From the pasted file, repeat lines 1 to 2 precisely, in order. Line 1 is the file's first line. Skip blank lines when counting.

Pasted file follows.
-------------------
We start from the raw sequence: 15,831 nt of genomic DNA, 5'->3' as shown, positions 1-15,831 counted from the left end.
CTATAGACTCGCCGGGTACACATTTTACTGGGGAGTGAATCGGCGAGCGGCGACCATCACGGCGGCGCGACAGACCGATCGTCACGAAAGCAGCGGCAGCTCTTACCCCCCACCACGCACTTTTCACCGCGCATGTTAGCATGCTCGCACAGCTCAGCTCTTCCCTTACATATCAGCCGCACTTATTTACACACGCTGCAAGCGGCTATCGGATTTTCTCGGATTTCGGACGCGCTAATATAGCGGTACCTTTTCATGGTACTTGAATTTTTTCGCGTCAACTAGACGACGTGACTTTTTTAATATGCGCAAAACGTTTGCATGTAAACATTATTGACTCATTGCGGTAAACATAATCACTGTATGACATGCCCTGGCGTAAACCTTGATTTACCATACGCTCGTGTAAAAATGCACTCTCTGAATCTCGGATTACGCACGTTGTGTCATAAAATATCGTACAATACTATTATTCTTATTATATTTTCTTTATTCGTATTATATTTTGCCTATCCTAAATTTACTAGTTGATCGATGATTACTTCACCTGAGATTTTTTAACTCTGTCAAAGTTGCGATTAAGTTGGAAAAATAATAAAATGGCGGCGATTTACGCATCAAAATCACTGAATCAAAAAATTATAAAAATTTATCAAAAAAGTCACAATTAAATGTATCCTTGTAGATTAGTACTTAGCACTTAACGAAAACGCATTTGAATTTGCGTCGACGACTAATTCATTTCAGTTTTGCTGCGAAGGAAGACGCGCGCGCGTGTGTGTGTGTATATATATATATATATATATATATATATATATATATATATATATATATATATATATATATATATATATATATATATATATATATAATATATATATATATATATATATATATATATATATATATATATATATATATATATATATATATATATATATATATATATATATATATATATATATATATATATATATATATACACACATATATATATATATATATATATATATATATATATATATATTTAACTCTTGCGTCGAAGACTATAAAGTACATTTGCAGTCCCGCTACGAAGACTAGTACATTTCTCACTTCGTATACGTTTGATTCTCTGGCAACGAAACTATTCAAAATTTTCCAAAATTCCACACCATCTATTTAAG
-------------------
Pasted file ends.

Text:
We start from the raw sequence: 15,831 nt of genomic DNA, 5'->3' as shown, positions 1-15,831 counted from the left end.
CTATAGACTCGCCGGGTACACATTTTACTGGGGAGTGAATCGGCGAGCGGCGACCATCACGGCGGCGCGACAGACCGATCGTCACGAAAGCAGCGGCAGCTCTTACCCCCCACCACGCACTTTTCACCGCGCATGTTAGCATGCTCGCACAGCTCAGCTCTTCCCTTACATATCAGCCGCACTTATTTACACACGCTGCAAGCGGCTATCGGATTTTCTCGGATTTCGGACGCGCTAATATAGCGGTACCTTTTCATGGTACTTGAATTTTTTCGCGTCAACTAGACGACGTGACTTTTTTAATATGCGCAAAACGTTTGCATGTAAACATTATTGACTCATTGCGGTAAACATAATCACTGTATGACATGCCCTGGCGTAAACCTTGATTTACCATACGCTCGTGTAAAAATGCACTCTCTGAATCTCGGATTACGCACGTTGTGTCATAAAATATCGTACAATACTATTATTCTTATTATATTTTCTTTATTCGTATTATATTTTGCCTATCCTAAATTTACTAGTTGATCGATGATTACTTCACCTGAGATTTTTTAACTCTGTCAAAGTTGCGATTAAGTTGGAAAAATAATAAAATGGCGGCGATTTACGCATCAAAATCACTGAATCAAAAAATTATAAAAATTTATCAAAAAAGTCACAATTAAATGTATCCTTGTAGATTAGTACTTAGCACTTAACGAAAACGCATTTGAATTTGCGTCGACGACTAATTCATTTCAGTTTTGCTGCGAAGGAAGACGCGCGCGCGTGTGTGTGTGTATATATATATATATATATATATATATATATATATATATATATATATATATATATATATATATATATATATATATATATATATATAATATATATATATATATATATATATATATATATATATATATATATATATATATATATATATATATATATATATATATATATATATATATATATATATATATATATATATATACACACATATATATATATATATATATATATATATATATATATATATTTAACTCTTGCGTCGAAGACTATAAAGTACATTTGCAGTCCCGCTACGAAGACTAGTACATTTCTCACTTCGTATACGTTTGATTCTCTGGCAACGAAACTATTCAAAATTTTCCAAAATTCCACACCATCTATTTAAG